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Drawing three cards - combined probability

  1. Feb 27, 2015 #1
    In a game of Open Face Chinese poker, I encounter this problem quite often.

    One draws three cards at a time and one of these cards must be discarded, so two of three drawn cards can be used. A typical problem and question in this game would be:

    What is the probability of drawing one spade AND one of either 10,9 or 8 (call it Middle cards)with drawing three cards?

    We could have 10,9,8 of spades but we will need either another spade or another of the same group the draw to be successful.

    My approach was following -

    Success scenarios:

    1) Spade and Middle Card -
    13/52*10/51
    2) Spade and Middle Spade
    10/52*3/51
    3) Middle and Middle Spade
    9/52*3/51
    4) Middle Spade and Middle Spade
    3/52*2/51

    If I sum up all the results, would that bring me to the correct answer?
     
    Last edited: Feb 27, 2015
  2. jcsd
  3. Feb 27, 2015 #2

    mathman

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    Major flaw. You seem to be calculating possibilities when drawing two cards, but question has you drawing three cards.
    Minor flaw. The numbers don't look quite right.
     
  4. Feb 27, 2015 #3
    Thanks for the comment.

    I realised this would have been correct if I drew only 2 cards, but couldn't figure out how to apply the fact that there are 3 cards drawn. Would that be multiplying every result by C(3,2)?

    with regards to minor flow:
    S,M = 13,9 (corrected)
    S,Ms = 10,3
    M,Ms = 9,3
    Ms,Ms = 3,2

    (by the way, already know the final answer, but I am trying to find out how to solve this type of problems, in general)
     
  5. Feb 28, 2015 #4

    mathman

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    Your breakdown has one flaw M,Ms is part of S,M. I believe you are correct that you need to multiply by 3 (=C(3,2)).
     
  6. Mar 1, 2015 #5
    mathman

    I realise my mistake in breakdown groups.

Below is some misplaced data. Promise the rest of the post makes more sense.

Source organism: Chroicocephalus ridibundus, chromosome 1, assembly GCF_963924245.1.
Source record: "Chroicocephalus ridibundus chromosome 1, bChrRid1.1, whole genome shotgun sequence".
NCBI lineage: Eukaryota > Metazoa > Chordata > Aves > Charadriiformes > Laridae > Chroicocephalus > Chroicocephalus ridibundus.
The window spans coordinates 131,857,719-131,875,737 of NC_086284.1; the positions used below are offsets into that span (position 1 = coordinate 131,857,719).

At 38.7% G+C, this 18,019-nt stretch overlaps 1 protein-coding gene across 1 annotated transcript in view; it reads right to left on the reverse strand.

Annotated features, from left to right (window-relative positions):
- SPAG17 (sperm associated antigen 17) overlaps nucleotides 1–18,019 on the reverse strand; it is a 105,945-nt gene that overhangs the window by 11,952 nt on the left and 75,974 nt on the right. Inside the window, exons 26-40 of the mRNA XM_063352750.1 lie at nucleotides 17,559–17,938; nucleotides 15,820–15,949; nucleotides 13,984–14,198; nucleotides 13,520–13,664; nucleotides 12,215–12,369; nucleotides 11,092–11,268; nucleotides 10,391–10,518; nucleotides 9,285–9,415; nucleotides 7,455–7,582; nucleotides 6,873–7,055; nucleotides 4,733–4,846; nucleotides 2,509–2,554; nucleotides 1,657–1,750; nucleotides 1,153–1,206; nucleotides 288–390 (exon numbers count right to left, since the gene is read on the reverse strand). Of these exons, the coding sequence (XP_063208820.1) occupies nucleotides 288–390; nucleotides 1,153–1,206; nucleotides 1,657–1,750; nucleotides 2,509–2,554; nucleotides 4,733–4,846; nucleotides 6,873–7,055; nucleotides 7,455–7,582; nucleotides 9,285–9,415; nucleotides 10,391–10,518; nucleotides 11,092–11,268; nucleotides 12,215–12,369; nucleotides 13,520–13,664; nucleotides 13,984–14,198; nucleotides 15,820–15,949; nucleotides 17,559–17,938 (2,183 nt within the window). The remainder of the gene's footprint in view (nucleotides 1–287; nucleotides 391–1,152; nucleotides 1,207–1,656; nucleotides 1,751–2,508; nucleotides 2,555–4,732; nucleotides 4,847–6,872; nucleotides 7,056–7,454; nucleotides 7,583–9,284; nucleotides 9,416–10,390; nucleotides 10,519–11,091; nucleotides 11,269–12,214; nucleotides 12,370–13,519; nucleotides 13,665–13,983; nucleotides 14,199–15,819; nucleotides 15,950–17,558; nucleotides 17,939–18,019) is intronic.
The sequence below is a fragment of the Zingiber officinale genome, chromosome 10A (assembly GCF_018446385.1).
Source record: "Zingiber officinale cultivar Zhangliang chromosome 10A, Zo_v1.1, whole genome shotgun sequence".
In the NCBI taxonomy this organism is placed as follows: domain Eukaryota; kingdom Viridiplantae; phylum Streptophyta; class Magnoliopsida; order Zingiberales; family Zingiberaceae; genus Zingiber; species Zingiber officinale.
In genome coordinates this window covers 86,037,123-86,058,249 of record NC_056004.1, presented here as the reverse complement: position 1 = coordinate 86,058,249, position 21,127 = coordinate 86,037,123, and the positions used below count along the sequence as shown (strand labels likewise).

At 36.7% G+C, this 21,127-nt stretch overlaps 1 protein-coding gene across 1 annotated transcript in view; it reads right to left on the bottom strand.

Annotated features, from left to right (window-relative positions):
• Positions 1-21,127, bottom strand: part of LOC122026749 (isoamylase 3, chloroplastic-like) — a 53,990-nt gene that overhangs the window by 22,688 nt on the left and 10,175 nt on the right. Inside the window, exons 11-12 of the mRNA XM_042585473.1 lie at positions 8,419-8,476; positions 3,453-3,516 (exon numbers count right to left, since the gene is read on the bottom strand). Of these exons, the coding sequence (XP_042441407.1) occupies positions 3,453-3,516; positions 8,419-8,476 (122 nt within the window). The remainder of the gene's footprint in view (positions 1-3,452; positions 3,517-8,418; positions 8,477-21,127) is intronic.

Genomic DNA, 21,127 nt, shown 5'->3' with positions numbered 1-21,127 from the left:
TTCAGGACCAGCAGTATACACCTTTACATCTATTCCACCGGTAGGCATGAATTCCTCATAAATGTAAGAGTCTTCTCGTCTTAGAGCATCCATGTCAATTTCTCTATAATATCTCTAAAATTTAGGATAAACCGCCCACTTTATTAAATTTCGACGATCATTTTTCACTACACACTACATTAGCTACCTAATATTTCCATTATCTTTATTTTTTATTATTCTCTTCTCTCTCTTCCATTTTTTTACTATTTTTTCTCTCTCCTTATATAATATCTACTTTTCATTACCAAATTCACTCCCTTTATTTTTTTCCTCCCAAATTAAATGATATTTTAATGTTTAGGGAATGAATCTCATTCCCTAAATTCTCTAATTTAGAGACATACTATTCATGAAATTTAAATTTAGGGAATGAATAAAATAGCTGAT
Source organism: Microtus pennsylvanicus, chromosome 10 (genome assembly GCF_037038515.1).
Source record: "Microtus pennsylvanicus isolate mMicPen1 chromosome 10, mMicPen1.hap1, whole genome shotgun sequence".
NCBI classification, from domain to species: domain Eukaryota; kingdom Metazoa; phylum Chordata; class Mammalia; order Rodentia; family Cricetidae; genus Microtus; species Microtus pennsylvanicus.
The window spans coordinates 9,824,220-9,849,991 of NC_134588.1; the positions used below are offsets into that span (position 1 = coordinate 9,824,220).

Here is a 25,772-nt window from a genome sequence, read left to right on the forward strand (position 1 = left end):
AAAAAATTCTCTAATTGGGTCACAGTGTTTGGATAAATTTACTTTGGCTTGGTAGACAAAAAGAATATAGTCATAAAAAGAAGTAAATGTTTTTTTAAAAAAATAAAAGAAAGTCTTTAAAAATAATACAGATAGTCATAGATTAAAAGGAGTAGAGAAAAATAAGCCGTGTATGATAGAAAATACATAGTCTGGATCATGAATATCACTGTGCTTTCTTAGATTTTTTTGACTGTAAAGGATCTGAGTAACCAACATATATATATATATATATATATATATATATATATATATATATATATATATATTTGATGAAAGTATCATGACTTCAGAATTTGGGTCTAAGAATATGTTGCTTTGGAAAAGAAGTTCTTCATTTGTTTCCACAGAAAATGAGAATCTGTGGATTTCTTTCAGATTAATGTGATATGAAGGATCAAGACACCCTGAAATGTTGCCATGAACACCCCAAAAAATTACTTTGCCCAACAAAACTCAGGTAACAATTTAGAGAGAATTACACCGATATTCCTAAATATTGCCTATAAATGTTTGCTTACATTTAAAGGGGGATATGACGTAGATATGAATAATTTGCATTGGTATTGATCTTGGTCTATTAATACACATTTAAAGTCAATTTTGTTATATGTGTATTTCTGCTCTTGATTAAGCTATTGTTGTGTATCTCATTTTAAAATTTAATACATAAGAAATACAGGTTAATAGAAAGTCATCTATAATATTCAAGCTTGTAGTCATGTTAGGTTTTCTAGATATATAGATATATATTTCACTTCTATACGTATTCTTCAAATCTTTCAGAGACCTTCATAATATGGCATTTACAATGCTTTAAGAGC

If the first draw is the Middle card, the second could be any of the spades, thats the catch (well, for me)...

    I will re-run my calculation.

    Thank you very much
     
  7. Mar 4, 2015 #6

    mathman

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    The problem is a little messier than I first thought. Divide the deck into 4 parts (a) (8,9,10) not spades, (b) (8,9,10) spades, (c) other spades, (d) other cards. You are looking for 3 card sets which contain cards from (1) (a) & (b), (2) (a) & (c), (3) (b) & (c), (b) & (b). For each case you have 4 subcases depending on where the third card comes from. Furthermore some subcases repeat, so the repeats have to dropped to avoid overcounting.

    Calculate the number of combinations in each subcase, making sure that permutations are properly taken into account. If the three cards come from different parts, multiply by 6. If two cards come from one part and the other is different, multiply by 3.
     
  8. Mar 4, 2015 #7

    mfb

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    I would try to calculate the opposite: what is the probability that you get (a) no middle card at all, (b) no spades at all, (c) no middle card AND no spades?
    All three are easy to calculate, and allow to find the result.

    Note that throwing away the third card does not influence the result (compared to keeping it). There is no possible set of three cards where throwing one away would ruin the set you are looking for.
     
  9. Mar 5, 2015 #8
    mfb,

    the result i mentioned earlier, that is known to me was achieved by the method you described, but I needed to know how to approach these problems from "this" side too ))

    That probability of missing some draws are easier for me, I denote them by q:
    q_any middle = C(40,3)/C(52,3)
    q_any spade = C(39,3)/C(52,3)
    q_any middle, any spade = C(22,3)/C(52,3)

    However I was never sure what to do with these results, in spite of one gentleman from another forum kindly explaining it, still need some time to digest that info to be honest.

    mathman

    I am still banging my head at the method you suggest, allow me to have some time before posting my attempted results
     
  10. Mar 5, 2015 #9

    PeroK

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    As I understand the game, if you get a middle spade then that can still be a fail. So, you would need to add (d) One spade (middle card) and no other spades or middle cards.

    Then failure would be (a) + (b) - (c) + (d).
     
  11. Mar 5, 2015 #10

    mfb

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    Oh, right. Well, still quite easy.

    @Lenus: Those questions typically have many possible ways to solve them, but most approaches involve many different cases to consider.
     
  12. Mar 5, 2015 #11

    PeroK

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    I second that. For example, another simple way to look at it is to consider what card you throw away. If the card isn't a spade or a middle card, it's quite easy to see how many ways you can do that. But, you then have to consider all the cases where you throw away a spade or middle card and it gets messy again.
     
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